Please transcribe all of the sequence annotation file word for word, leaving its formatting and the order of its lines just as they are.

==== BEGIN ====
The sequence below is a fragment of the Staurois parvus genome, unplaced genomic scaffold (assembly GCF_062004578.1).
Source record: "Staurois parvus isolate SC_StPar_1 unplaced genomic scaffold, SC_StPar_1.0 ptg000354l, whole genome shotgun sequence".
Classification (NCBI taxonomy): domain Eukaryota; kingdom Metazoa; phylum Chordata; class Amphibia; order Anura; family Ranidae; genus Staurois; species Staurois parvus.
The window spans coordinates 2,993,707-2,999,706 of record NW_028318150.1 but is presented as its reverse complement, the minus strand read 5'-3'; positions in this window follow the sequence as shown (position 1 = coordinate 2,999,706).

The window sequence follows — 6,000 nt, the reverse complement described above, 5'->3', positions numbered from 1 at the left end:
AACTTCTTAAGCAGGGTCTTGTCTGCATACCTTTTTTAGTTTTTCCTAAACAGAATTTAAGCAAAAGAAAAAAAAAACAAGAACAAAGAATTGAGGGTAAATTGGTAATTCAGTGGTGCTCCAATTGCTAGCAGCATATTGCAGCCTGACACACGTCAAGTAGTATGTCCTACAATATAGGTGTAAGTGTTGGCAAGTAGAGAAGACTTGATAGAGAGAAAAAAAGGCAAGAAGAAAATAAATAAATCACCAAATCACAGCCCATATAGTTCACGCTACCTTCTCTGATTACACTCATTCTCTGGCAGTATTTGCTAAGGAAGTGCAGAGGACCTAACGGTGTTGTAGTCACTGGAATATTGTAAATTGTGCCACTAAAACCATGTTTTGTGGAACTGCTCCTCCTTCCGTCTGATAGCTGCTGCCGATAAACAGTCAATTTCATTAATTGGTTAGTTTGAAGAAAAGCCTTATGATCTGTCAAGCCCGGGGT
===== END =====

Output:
The sequence below is a fragment of the Staurois parvus genome, unplaced genomic scaffold (assembly GCF_062004578.1).
Source record: "Staurois parvus isolate SC_StPar_1 unplaced genomic scaffold, SC_StPar_1.0 ptg000354l, whole genome shotgun sequence".
Classification (NCBI taxonomy): domain Eukaryota; kingdom Metazoa; phylum Chordata; class Amphibia; order Anura; family Ranidae; genus Staurois; species Staurois parvus.
The window spans coordinates 2,993,707-2,999,706 of record NW_028318150.1 but is presented as its reverse complement, the minus strand read 5'-3'; positions in this window follow the sequence as shown (position 1 = coordinate 2,999,706).

The window sequence follows — 6,000 nt, the reverse complement described above, 5'->3', positions numbered from 1 at the left end:
AACTTCTTAAGCAGGGTCTTGTCTGCATACCTTTTTTAGTTTTTCCTAAACAGAATTTAAGCAAAAGAAAAAAAAAACAAGAACAAAGAATTGAGGGTAAATTGGTAATTCAGTGGTGCTCCAATTGCTAGCAGCATATTGCAGCCTGACACACGTCAAGTAGTATGTCCTACAATATAGGTGTAAGTGTTGGCAAGTAGAGAAGACTTGATAGAGAGAAAAAAAGGCAAGAAGAAAATAAATAAATCACCAAATCACAGCCCATATAGTTCACGCTACCTTCTCTGATTACACTCATTCTCTGGCAGTATTTGCTAAGGAAGTGCAGAGGACCTAACGGTGTTGTAGTCACTGGAATATTGTAAATTGTGCCACTAAAACCATGTTTTGTGGAACTGCTCCTCCTTCCGTCTGATAGCTGCTGCCGATAAACAGTCAATTTCATTAATTGGTTAGTTTGAAGAAAAGCCTTATGATCTGTCAAGCCCGGGGT